Column: Don’t be like my dad!
When I was in sixth grade, an F1 tornado ripped through my neighborhood in Mount Holly, outside of Charlotte.
That evening, bulbous, anvil-topped clouds inched over the neighborhood while my family and I took our evening summer stroll. Already nervous of storms, I kept pointing out the clouds to my parents.
“Stop worrying,” my mom said. “Those aren’t even storm clouds.”
I can still feel the overwhelming grip of fear around my young heart just an hour later as I watched the flashes of power lines burst in the darkness and listened to the hungry howl of the wind. For the rest of that summer and many years after, every time the breeze got too rough or the sky turned a sickly orange color, I was rocking back and forth in terror.
Recently, I’ve developed a fascination with these storms that terrified me as a child. Out of boredom, I was flipping through NetFlix one day and stumbled upon Discovery Channel’s “Storm Chasers” reality TV show. Watching these guys drive in the direction of tornadoes caused a thrill-seeking itch to form inside me, and suddenly my fear turned to fascination for this power of nature. I wanted to be inside one of the specially designed vehicles with a video camera on my shoulder and following a monster wedge as it roared over the Oklahoma plains.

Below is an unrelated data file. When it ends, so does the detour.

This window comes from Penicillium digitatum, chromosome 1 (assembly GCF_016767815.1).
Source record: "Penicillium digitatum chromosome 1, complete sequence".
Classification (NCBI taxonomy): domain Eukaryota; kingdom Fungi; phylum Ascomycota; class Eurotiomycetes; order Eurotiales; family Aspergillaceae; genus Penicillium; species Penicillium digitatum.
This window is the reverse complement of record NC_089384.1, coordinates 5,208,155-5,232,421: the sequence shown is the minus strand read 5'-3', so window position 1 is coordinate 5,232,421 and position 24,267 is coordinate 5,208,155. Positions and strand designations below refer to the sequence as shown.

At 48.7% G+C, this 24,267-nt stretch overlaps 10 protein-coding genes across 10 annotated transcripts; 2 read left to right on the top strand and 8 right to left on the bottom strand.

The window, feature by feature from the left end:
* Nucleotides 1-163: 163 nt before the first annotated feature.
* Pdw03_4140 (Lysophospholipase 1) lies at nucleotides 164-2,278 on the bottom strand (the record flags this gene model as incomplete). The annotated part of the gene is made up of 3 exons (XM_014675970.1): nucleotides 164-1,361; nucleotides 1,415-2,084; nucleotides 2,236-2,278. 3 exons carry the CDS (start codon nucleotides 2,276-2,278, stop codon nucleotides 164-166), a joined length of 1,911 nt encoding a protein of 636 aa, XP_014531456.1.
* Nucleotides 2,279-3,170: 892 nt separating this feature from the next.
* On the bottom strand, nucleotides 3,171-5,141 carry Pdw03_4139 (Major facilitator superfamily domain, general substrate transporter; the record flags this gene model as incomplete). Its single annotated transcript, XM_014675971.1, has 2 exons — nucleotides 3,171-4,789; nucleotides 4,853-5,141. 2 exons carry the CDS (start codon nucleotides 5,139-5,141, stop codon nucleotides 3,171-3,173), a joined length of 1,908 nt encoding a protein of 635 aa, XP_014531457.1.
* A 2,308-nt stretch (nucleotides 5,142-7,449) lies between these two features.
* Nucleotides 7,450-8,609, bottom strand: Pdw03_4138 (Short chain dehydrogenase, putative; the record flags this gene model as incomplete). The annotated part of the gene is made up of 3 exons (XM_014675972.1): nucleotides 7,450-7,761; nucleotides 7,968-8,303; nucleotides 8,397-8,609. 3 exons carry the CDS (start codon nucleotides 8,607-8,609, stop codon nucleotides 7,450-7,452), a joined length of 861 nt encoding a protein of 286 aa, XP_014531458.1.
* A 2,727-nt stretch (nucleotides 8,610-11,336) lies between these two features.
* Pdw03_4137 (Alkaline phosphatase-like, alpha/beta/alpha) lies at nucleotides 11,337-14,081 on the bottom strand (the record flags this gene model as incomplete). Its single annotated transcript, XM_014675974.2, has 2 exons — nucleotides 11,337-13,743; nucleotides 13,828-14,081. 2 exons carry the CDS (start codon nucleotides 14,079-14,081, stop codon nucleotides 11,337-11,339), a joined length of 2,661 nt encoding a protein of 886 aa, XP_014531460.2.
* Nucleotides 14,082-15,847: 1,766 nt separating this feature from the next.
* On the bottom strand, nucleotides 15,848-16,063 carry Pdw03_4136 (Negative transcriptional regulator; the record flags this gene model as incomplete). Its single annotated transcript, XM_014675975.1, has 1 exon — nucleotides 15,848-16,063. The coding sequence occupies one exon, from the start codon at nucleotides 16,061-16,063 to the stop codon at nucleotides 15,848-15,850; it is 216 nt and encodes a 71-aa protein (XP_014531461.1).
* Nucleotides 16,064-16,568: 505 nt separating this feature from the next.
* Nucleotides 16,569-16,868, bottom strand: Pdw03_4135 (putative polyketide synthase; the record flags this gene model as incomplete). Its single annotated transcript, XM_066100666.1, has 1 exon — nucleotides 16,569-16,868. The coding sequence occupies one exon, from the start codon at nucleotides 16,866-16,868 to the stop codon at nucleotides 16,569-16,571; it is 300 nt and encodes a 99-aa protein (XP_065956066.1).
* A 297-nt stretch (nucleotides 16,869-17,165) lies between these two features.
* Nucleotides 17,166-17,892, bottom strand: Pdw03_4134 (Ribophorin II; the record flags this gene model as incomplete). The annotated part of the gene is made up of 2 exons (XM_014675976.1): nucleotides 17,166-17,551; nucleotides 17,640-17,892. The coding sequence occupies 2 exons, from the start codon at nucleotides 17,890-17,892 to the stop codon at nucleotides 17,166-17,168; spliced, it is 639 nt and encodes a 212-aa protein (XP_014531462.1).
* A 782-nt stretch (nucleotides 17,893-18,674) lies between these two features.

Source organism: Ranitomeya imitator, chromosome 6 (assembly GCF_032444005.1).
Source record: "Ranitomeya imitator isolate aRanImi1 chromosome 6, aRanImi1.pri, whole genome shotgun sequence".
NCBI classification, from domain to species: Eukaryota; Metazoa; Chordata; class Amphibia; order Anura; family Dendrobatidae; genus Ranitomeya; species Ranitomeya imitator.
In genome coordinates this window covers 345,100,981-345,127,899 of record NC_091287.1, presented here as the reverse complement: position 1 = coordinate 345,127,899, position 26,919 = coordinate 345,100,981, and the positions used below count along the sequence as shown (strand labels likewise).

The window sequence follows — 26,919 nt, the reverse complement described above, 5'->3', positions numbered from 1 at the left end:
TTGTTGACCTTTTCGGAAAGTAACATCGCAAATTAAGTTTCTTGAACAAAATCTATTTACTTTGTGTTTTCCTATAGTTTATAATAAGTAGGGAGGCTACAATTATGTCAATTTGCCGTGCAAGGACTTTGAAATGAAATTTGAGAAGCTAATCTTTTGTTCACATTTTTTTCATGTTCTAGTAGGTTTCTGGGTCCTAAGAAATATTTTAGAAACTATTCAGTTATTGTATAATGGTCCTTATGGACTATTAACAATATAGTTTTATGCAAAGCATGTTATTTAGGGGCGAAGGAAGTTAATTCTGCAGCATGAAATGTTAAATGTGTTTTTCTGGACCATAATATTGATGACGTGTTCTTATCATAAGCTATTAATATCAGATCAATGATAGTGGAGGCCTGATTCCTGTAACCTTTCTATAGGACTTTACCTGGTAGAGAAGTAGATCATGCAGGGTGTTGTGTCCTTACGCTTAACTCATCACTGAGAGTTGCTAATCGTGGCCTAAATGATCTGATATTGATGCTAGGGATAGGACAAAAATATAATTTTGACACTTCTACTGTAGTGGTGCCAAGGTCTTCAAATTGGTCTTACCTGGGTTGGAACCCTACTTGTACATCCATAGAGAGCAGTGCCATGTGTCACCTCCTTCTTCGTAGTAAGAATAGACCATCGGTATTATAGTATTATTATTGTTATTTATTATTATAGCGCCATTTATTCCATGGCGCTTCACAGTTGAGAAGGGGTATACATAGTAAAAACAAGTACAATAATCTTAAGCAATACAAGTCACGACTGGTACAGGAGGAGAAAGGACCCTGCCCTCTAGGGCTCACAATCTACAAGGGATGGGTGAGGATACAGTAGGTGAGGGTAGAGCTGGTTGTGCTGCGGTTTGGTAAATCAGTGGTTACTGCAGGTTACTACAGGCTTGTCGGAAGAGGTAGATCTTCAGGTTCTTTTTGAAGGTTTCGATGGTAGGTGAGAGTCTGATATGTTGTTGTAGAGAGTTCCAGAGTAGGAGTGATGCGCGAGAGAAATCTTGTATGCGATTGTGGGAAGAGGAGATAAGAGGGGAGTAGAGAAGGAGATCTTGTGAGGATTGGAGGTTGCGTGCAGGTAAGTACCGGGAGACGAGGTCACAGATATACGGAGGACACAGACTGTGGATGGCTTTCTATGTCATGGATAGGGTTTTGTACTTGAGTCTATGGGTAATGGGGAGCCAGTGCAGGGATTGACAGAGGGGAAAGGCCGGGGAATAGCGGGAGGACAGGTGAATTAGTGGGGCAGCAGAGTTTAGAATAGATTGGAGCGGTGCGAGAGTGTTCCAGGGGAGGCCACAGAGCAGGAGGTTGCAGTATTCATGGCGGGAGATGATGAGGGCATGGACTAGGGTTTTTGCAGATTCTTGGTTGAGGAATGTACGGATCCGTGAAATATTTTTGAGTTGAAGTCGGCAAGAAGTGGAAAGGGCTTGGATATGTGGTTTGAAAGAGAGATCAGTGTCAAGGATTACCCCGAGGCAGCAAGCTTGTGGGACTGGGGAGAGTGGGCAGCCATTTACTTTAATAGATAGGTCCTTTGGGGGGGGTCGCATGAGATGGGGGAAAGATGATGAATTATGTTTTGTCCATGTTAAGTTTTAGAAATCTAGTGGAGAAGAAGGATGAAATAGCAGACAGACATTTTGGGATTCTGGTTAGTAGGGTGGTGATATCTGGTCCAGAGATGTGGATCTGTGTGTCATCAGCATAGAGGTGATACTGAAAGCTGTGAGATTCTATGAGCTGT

But, there’s a difference between grabbing a video camera and actually knowing anything about weather. I’m no meteorologist. With my luck, I’d never find a tornado, and if I did, it’d be right on top of me.
Let’s go back to that storm in sixth grade for a minute. While I was cowering against my mom, my dad was having way too much fun right next to the windows. Shining our only flashlight out the windows, he whooped and hollered over how cool the view was outside. He was proving to be the worst example of severe weather safety imaginable, as his face was practically touching the window pane in his excitement.
The supercell storms that caused so much devastation throughout the Southeast this past week never came to Caldwell County, but others like them might one day, so remember that safety is the number one rule. While you could become a YouTube star from a five-minute video of Caldwell County’s latest tornado, it could be the same five minutes where you become seriously injured or worse because of a careless decision. As much as I want to be a “storm chaser,” I realize that I am a journalist, whose interest in tornadoes can be considered only a hobby and not a career choice. My lack of expertise in weather patterns and storm developments means a day of staying indoors for me.
I do have the utmost respect for those individuals, whom some may call “nut jobs” as they actively try to get as close as they can if not completely inside a whirling funnel of destruction. They are providing a valuable service with research that will give meteorologists data to better predict and alert towns of possible tornadoes before they hit.
If you do see a tornado, don’t be my dad! Seek shelter, stay away from windows and protect your head. If you are outside or in the car, do not try to outrun a tornado. Find a ditch and take cover. Stay safe, everyone.